Published on March 27th, 2019 | by Damien Straker
The Sisters Brothers – Film Review
Reviewed by Damien Straker on the 27th of March 2019
Universal presents a film by Jacques Audiard
Produced by Pascal Caucheteux, Gregoire Sorlat, Michel Merkt, Michael De Luca, Allison Dickey and John C. Reilly
Screenplay by Jacques Audiard and Thomas Bidegain based on ‘The Sisters Brothers’ by Patrick deWitt
Starring John C. Reilly, Joaquin Phoenix, Jake Gyllenhaal, Riz Ahmed, Rutger Hauer and Rebecca Root
Music by Alexandre Desplat
Cinematography Benoît Debie
Edited by Juliette Welfling
Running Time: 122 minutes
Release Date: now showing as part of the French Film Festival
John C. Reilly is the best part of The Sisters Brothers, the English-language debut of French filmmaker Jacques Audiard. While typically cast in broad comedies and undertaking voice work in Disney’s Wreck-It Ralph series, Reilly is now a versatile character actor appearing in a variety of genres.
He has created sympathetic parts in thrillers, such as We Need to Talk about Kevin (2011), and dramedies, including The Lobster (2015) and Stan and Ollie (2018). His disarming on-screen presence and comic timing invites us to sympathise with the most dubious characters. His engagement buoys this traditional Western but its derivative themes and experienced cast, including Joaquin Phoenix, Jake Gyllenhaal and Riz Ahmed, fail to match his excellent performance.
Audiard and co-writer Thomas Bidegain have adapted Patrick deWitt’s novel. It is about Eli and Charlie Sisters who in 1851 are brothers, assassins and business partners working across the American frontier. Their father, deceased, was mad and a drunk. The Sisters are first seen killing men on a farming property. Their weapons ignite the darkened sky with quick bursts of gunfire. After the battle, the barn catches alight.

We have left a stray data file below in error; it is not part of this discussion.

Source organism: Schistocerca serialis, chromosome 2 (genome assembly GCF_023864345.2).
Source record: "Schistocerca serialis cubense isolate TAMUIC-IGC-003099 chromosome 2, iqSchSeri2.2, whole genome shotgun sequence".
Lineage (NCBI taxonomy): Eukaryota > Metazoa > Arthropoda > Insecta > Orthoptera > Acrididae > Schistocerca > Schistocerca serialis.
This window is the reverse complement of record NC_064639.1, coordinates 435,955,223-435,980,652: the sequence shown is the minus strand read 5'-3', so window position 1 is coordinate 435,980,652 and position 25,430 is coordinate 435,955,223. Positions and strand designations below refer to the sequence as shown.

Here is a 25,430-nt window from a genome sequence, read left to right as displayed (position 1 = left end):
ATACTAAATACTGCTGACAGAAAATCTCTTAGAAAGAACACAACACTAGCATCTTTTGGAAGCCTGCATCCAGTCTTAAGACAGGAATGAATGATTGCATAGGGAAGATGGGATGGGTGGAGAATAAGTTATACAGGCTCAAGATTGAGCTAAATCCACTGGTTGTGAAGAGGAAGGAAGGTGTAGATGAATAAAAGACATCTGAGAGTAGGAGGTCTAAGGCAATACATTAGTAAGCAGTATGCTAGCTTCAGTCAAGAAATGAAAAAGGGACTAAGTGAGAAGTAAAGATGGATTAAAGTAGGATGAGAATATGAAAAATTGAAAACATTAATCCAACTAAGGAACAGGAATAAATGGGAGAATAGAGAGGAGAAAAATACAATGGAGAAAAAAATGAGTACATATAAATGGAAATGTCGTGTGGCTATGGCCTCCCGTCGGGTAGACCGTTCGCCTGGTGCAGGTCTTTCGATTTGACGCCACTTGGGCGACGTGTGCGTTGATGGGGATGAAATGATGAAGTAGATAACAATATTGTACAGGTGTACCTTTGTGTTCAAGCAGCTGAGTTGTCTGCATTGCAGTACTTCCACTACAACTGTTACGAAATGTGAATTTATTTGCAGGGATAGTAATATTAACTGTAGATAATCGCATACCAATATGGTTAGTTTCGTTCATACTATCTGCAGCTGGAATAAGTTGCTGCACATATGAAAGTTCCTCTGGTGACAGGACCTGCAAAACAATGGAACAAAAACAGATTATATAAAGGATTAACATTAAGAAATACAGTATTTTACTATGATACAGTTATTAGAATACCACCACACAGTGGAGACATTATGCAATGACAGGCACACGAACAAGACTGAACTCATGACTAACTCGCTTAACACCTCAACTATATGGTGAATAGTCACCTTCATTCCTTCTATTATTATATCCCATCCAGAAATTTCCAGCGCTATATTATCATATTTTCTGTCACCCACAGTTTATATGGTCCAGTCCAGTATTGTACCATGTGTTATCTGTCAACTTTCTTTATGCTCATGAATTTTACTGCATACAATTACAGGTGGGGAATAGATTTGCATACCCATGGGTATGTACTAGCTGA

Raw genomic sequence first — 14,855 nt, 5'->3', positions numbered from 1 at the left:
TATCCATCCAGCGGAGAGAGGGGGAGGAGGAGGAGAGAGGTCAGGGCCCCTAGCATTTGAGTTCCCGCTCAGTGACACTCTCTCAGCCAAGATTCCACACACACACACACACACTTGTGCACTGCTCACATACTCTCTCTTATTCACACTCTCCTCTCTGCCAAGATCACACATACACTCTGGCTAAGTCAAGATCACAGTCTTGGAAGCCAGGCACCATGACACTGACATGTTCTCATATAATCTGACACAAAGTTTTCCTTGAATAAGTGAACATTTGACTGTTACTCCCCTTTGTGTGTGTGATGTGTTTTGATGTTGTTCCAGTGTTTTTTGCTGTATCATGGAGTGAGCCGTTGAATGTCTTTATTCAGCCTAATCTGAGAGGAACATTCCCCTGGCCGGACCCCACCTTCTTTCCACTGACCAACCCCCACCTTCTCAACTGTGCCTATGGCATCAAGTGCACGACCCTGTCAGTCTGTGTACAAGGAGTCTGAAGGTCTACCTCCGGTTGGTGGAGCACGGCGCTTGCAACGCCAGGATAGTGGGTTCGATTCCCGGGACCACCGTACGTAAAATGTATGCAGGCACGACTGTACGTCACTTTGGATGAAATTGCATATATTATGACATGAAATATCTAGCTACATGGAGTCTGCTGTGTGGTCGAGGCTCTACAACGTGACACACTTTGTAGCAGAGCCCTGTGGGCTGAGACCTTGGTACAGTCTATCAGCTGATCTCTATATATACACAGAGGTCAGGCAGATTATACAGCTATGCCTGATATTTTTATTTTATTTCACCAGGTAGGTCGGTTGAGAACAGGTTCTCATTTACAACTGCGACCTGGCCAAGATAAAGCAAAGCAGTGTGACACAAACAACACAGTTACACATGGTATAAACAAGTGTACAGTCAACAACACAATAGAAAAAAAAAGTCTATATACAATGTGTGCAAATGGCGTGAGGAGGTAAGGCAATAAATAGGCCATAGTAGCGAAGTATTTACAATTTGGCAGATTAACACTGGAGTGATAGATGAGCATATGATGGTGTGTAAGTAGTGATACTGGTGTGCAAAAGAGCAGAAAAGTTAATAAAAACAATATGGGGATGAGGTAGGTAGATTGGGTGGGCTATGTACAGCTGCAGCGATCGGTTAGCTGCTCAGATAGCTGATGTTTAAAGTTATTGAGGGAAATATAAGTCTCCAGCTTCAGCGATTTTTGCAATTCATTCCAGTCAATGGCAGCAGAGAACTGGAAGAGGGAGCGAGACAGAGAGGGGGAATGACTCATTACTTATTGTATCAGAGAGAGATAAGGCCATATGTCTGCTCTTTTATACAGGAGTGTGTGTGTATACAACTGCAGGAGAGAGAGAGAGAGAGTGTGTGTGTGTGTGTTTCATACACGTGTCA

Eli (Reilly) is more sympathetic than Charlie (Phoenix) and tries freeing the animals. The Sisters are then handed their next assignment by a shadowy figure named The Commodore (a barely seen Rutger Hauer). They are hired to kill Hermann Kermit Warm (Ahmed), a chemist with a formula for locating gold. Their contact, Morris (Gyllenhaal), has befriended Hermann with the intent of capturing him.
Audiard is an accomplished filmmaker who has consistently explored violent actions. A Prophet (2009) dramatised a prisoner haunted by the person he murdered. Rust and Bone (2012) saw a woman fall for a boxer and Dheepan (2015) explored the violent clashes between vigilantes and migrants.
The thought of this brutal, transcendent director crafting a Western is exciting. However, the source material appears cliché and Audiard has been unable to shape it with his own imprint. The characters and thematic goals do not achieve the originality of his best work. It is competently made but also derivative and lacking a strong ending.
The central conflict is the tug-of-war between the past and future of the American frontier. It is a worn staple explored throughout Westerns and even gangster films. One character is lured by ‘going straight’, while another embraces crime because it shields him from modernity’s changing landscape. Clint Eastwood’s revisionist Western Unforgiven (1992) explored this idea through a failed pig farmer who returned to being a ruthless killer.
Rockstar Games’ Western-themed video game Red Dead Redemption 2 (2018) brought new insights to the dramatic premise. The game’s lead character, Arthur Morgan, was an outlaw who developed a conscience but found it impossible to be pure because violence aided his self-preservation. Additionally, HBO’s sci-fi series Westworld (2016) showed how personal agency and morality was diluted by the creators of an advanced amusement park.